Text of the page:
Dr. R.j. Field

Obituary
  • "My sympathy goes out to the family during your time of..."
  • "Dr. Field is one of Tulane School of Medicine's finest..."
  • "My Uncle Dick. I am flooded with memories of his strength,..."
    - Helen (Cakie) Carr Rondos
  • "We had the honor and pleasure of getting to know Dr. Fileds..."
    - Garry and Elaine Roark
  • "Dr. Dick will certainly be missed. His influence was felt..."
    - Kay Nickel Tanner

Dr. R.J. Field, Jr.

Centreville

FMCH Surgeon Dr. Richard Jennings Field, Jr., "Dr. Dick," was born in Centreville on September 6, 1926, and died peacefully at his home in Centreville on Tuesday morning, July 22, 2014, from complications of Parkinson's disease. Dr. Dick shared his surgical knowledge and his faith around the world, but always with an unwavering love and devotion to his hometown "folks," his church, his school, his family and tirelessly, his patients.

The son of Dr. and Mrs. Jennings Field, Dr. Dick was a 1943 graduate of Centreville High School, where he played football for his beloved Tigers. He received his undergraduate degree in two years and completed his medical degree in 1949 from Tulane University. He received the Outstanding Senior Award from Nu Sigma Nu Medical fraternity, and served as its president. After completing a residency in General Surgery at Tulane/Charity Hospital under Dr. Alton Ochsner, he received advanced surgical training at the Lahey Clinic in Boston, MA. He served as an officer in the United States Navy, before returning to Centreville in 1956 to continue in the footsteps of his father, Dr. Jennings Field and his uncle, Dr. Sam Field. Always excited to share his knowledge and love of surgery, Dr. Dick maintained clinical teaching appointments at Tulane University, The University of Mississippi and Louisiana State University. By establishing clinical teaching rotations, he introduced hundreds of medical students to rural medicine.

A passionate advocate for bringing leading-edge surgery to save more lives in rural communities, Dr. Dick became a prominent and influential voice in American surgery. From his early days of driving injured patients to the emergency room in the family station wagon to serving in the highest ranks of the American College of Surgeons, he was always intensely focused on making life safer and better for his friends and neighbors in South Mississippi. Naturally merging his faith with his work, Dr. Dick led multiple medical mission trips to Honduras, prayed regularly with his patients and colleagues and served as an Elder at the Thompson Memorial Presbyterian Church for more than 45 years.

Among many honors and distinctions that he received during his long career, the one that Dr. Dick cherished most was being team doctor for the Centreville Tigers for more than 50 years. Others included The Richard Field, Jr. Lectureship in Surgery, established in his honor at the University of Mississippi Medical School. A dedicated leader for the American College of Surgeons, he served as Governor of Mississippi and Chairman of the National Trauma Committee, where he received its Meritorious Award. He became the only Mississippi surgeon elected to its Board of Regents and was later selected second vice president. He was a Fellow of the Royal College of Surgeons and a member of the Southern Surgical Society, The Southeastern Surgical Congress, and The American Association for the Surgery of Trauma. He was chairman of the Mississippi Emergency Medical Services Council and a founding member of the Alton Ochsner Surgical Society. Dr. Dick received the Teacher of the Year award multiple times from Tulane Medical School, was president of the Tulane Medical Alumni Society and was honored for his contributions in medicine and rural surgery by the State of Mississippi and Governor Kirk Fordyce with "Dick Field Day."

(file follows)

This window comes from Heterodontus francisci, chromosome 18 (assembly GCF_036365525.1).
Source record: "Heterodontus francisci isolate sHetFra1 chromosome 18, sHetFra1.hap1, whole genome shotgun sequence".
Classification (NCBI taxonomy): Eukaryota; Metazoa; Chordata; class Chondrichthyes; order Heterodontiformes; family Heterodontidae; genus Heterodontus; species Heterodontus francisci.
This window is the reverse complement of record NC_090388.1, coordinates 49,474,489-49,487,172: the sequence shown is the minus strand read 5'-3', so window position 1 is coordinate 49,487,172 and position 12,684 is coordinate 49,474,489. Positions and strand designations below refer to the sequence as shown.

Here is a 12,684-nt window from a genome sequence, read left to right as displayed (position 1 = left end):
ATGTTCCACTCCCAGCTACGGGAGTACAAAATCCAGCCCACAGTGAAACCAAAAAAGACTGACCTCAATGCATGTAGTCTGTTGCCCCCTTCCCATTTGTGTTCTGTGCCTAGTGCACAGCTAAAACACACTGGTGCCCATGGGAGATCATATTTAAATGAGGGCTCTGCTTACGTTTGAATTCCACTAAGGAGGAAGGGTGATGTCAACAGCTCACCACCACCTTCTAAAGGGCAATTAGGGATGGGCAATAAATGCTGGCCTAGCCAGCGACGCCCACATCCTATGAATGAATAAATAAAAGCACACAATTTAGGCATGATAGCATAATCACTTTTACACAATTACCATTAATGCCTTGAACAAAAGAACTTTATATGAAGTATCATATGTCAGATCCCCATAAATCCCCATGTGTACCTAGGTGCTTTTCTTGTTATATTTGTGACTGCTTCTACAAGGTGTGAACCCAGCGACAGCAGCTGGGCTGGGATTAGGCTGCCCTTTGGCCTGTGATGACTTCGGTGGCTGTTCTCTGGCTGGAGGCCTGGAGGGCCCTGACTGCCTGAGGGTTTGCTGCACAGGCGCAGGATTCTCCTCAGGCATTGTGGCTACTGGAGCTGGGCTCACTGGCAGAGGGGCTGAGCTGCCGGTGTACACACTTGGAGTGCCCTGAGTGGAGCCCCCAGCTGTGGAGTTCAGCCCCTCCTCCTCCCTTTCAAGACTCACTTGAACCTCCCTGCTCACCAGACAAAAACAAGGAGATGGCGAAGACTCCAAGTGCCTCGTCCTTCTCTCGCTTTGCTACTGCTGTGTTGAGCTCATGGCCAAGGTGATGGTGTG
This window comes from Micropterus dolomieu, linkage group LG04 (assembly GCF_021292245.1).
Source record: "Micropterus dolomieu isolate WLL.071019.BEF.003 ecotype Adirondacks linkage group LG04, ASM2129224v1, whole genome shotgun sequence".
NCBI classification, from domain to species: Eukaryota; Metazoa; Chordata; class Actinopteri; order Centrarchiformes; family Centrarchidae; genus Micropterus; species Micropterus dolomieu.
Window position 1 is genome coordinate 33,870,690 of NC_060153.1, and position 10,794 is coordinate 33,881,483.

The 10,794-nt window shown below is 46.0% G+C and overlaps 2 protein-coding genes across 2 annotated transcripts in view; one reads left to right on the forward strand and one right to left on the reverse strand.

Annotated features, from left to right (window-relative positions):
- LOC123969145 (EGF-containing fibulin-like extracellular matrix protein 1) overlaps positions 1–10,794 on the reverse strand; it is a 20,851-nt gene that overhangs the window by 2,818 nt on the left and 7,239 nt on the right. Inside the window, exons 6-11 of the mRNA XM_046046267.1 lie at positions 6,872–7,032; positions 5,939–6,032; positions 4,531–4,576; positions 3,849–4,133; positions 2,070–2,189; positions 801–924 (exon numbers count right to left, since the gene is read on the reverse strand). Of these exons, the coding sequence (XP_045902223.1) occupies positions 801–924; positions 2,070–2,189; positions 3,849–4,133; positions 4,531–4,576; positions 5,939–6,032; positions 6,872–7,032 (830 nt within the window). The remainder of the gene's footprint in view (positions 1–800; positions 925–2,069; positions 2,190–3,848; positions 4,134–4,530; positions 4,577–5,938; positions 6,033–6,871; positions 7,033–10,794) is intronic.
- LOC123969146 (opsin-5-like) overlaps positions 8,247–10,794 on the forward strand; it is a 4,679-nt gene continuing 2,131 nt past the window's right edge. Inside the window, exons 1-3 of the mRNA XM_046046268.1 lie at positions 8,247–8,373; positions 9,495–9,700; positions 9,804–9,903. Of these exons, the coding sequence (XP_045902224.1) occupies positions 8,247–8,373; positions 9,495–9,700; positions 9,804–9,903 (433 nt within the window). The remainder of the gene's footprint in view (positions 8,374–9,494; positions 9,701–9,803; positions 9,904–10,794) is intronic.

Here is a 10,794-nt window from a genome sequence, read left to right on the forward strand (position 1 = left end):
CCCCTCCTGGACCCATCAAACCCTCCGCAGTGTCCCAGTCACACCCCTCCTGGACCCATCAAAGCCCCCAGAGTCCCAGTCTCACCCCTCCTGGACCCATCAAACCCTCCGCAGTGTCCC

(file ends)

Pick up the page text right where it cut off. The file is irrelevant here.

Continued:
Always an advocate for his community, Dr. Dick was an active member of the Centreville Public School and Centreville Academy boards of directors, President of the Centreville Chamber of Commerce, Founder of the Centreville Carousel of Arts Day, Founder of the Field Memorial Distinguished Lectureship and charter member of the World War II Museum. An avid nature lover, Dr. Dick was a member of the North American Bluebird Society. He established a blue bird trail at Pine Hills Country Club and always enjoyed sitting on his front porch watching bluebirds.

Dr. Dick is survived by his soul mate of 64 years, "Miss Betty," and his three children Dr. Richard J. Field, III and his wife, Melissa of Centreville, Mrs. Betsy Field MacKay and her husband, Angus, of Dallas, TX and Dr. Edward D. Field and his wife, Julie of Oxford. He cherished his role as a father and grandfather, especially when each was old enough "to play sports." His grandchildren are Richard Jennings Field, IV, Burton Foret Field, William Dunbar Stewart MacKay, Elizabeth Anne Field and Catherine Newell Field. He is also survived by his sister Babe Field Carr of Oxford, his brother, Dr. Davis Field of Tupelo and many beloved nieces, nephews and cousins.

In lieu of flowers, memorial gifts may be made to Field Memorial Community Hospital, Centreville Academy, Thompson Memorial Presbyterian Church or the World War II Museum.

Visitation will be held at Thomson Memorial Presbyterian Church in Centreville from 5 to 7 p.m. on Wednesday, July 23, 2014.

Graveside services will be held at 10 a.m. on Thursday, July 24, 2014, attended by family members and close friends.

A celebration of Dr. Dick's life will be held at 11 a.m. on Thursday, July 24, 2014, at Thompson Memorial Presbyterian Church in Centreville, conducted by the Reverend Eric Greene.

Newman Funeral Home is in charge of arrangements.



Funeral Home
Newman Funeral Home
155 S Cosby St
Centreville, MS 39631
(601) 645-5753
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Published in Clarion Ledger on July 23, 2014
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